Miami Heat rings in new season with some bling
Long-awaited mementos of a championship season are finally unveiled amid a frenzy of fans at AmericanAirlines Arena.
10/30/2012 7:30 PM
10/22/2014 1:36 PM
Even by South Florida bling standards, the Miami Heat’s championship ring ceremony Tuesday night was over the top. Fans took a breather from political ads and Hurricane Sandy coverage to focus on two things they care deeply about: their beloved basketball team and gaudy jewelry.
The highly anticipated rings were manufactured in Montreal by the Jostens company and driven down to Miami last week, at which point they were stored in the Heat vault. They were wheeled onto center court Tuesday surrounded by a half-dozen Miami police officers.
It’s no wonder that level of security was needed.
Each player ring is made of 14K white and yellow gold and features 219 diamonds (10.8 total carats), 46 custom-cut princess-cut diamonds, and three Onyx stones. The ring weighs a quarter of a pound. The top features the Larry O’Brien NBA Championship Trophy in 14K gold with a round half-carat diamond in the shape of a basketball. The Heat logo is set with 31 diamonds, and the words “World’’ and “Champions’’ are framed by 46 diamonds.
One side has two championship trophies representing the 2006 and 2012 titles. The word “Family’’ is inscribed below. The player’s name is on the other side, and underneath is the “All In’’ team trophy commemorating the team’s motto last season. A circle with the 15 players’ numbers surrounds the trophy. Inside is the inscription: “Forged in the fire between a hammer and an anvil,’’ and the date 6-21-12.
Made to fit gigantic NBA hands, the rings are so huge they are about the same size as the $25 replica paperweights being sold in the arena souvenir shops — and just as heavy.
AmericanAirlines Arena was filled to the rafters with fans giddy to witness the distribution of the rings and the raising of the championship banner before Tuesday’s season-opener against the Boston Celtics. All the fans were given flashing wristbands which flashed in red and white throughout the ceremony. When the players emerged from the tunnel is custom championship warmup suits, the place went berserk.
“Let’s Go Heat! Let’s Go Heat!’’ they chanted. The loudest cheers were showered on LeBron James, who finally earned the ring he so craved. “M-V-P! M-V-P!’’ the crowd shouted. And then, the obligatory “We are the Champions’’ anthem.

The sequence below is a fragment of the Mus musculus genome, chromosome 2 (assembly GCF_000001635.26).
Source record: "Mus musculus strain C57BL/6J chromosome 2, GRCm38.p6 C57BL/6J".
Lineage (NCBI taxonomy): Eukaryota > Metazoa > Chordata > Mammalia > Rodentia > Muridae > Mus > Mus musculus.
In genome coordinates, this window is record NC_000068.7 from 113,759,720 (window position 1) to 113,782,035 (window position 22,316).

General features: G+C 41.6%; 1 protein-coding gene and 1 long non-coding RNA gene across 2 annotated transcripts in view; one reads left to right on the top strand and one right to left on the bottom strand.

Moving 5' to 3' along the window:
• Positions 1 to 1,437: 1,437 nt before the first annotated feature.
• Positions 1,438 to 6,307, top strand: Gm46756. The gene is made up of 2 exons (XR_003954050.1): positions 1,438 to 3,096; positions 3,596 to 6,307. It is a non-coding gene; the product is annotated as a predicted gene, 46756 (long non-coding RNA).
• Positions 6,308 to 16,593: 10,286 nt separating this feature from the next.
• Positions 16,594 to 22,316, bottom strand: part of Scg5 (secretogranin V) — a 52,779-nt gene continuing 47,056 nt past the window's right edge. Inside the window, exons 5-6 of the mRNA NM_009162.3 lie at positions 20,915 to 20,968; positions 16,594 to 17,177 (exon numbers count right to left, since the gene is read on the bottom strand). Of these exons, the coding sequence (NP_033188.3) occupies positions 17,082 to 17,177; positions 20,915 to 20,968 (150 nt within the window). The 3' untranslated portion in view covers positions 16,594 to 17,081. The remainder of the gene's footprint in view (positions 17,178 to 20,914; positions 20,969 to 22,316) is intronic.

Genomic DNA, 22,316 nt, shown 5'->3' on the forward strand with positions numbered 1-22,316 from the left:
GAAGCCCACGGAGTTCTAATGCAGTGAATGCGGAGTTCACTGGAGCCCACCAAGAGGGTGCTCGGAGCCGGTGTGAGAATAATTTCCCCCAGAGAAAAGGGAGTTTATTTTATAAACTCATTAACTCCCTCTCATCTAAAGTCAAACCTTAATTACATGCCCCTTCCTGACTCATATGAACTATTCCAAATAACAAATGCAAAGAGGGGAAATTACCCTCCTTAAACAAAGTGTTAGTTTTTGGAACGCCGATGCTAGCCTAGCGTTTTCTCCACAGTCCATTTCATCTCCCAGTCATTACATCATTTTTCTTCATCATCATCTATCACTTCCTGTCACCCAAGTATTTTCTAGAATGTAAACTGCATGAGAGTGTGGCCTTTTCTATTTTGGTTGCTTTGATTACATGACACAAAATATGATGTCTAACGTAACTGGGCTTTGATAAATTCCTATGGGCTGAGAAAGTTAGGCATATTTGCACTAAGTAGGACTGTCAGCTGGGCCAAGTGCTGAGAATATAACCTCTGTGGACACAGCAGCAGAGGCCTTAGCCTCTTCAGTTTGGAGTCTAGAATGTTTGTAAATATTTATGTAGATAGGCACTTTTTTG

The only boos were for NBA commissioner David Stern, who botched a salute to victims of Hurricane Sandy when he said: “Before we begin, I know that everyone here and around America watching has, in their thoughts and their abiding concerns, those who were affected by the tragedy of Hurricane Katrina and its aftermath.’’
Out in the arena concourses, fans were distracted from the nation’s worries. They lined up for a chance to buy championship ring merchandise, which ranged from $10 plastic replica rings to the $5,500 Ultimate Fan Ring made of 14K gold and featuring most of the elements on the real rings, including a few diamonds. They also had pendants, earrings, bracelets, key rings, and cuff links for sale.
Myron Shapiro of Coral Gables opted for the $3,900 10K white gold Ultimate Fan Ring. He has been a season-ticket holder for 25 years, and wanted a special memento for all those nights he sat in Section 119, Row 12.
“I’ve been here since the first game, so this championship is special to me,’’ Shapiro said. “I didn’t buy one in ’06, and I regretted it.’’
A few feet away, Josh Frank of North Miami Beach decided on the $110 cufflinks.
“I’m not going to wear a ring because it’s not like I played in the games or am part of the team, but the cuff links is a more subtle way to commemorate the championship,’’ Frank said. He also planned to buy a few $10 plastic rings for his children.
In addition to the unveiling of the rings, Tuesday served as the launch of several new arena amenities.
Not to be outdone by the Marlins Park’s Clevelander bar and Sun Life Stadium’s Club LIV, the Heat upped its hip quotient with the opening of Hyde lounge, a 5,000 square-foot nightclub inside the arena that includes multiple bars and a private dining room.
The arena’s Dewar’s Clubhouse got a facelift, two Rosa Mexicano carts were added to the concourse, two full-size bars were added to the 400 Level, and a gluten free cart added vegetarian and vegan menu options.
Fans seemed to be enjoying the festive atmosphere, as were the players and coaches.
“There has been so much buildup,’’ Coach Erik Spoelstra said before the game. “We’ve talked about how we want to honor the ceremony, but we know the main thing is the game and we do not want to ruin it for the fans. This is the first time we will really have an opportunity to see our fans officially, with a full house. It brings us back to how difficult it was for us to be able to get over that hump and do this as an organization. We wanted to be able to share that with our fans.’’
The last time the Heat held a ring ceremony, in 2006, the game ended badly. The Heat lost 108-66 to the Chicago Bulls. It was the worst opening loss ever for a reigning NBA champion. Tuesday night, the Heat players vowed to send fans home happy. At the very least, many of them went home shinier.
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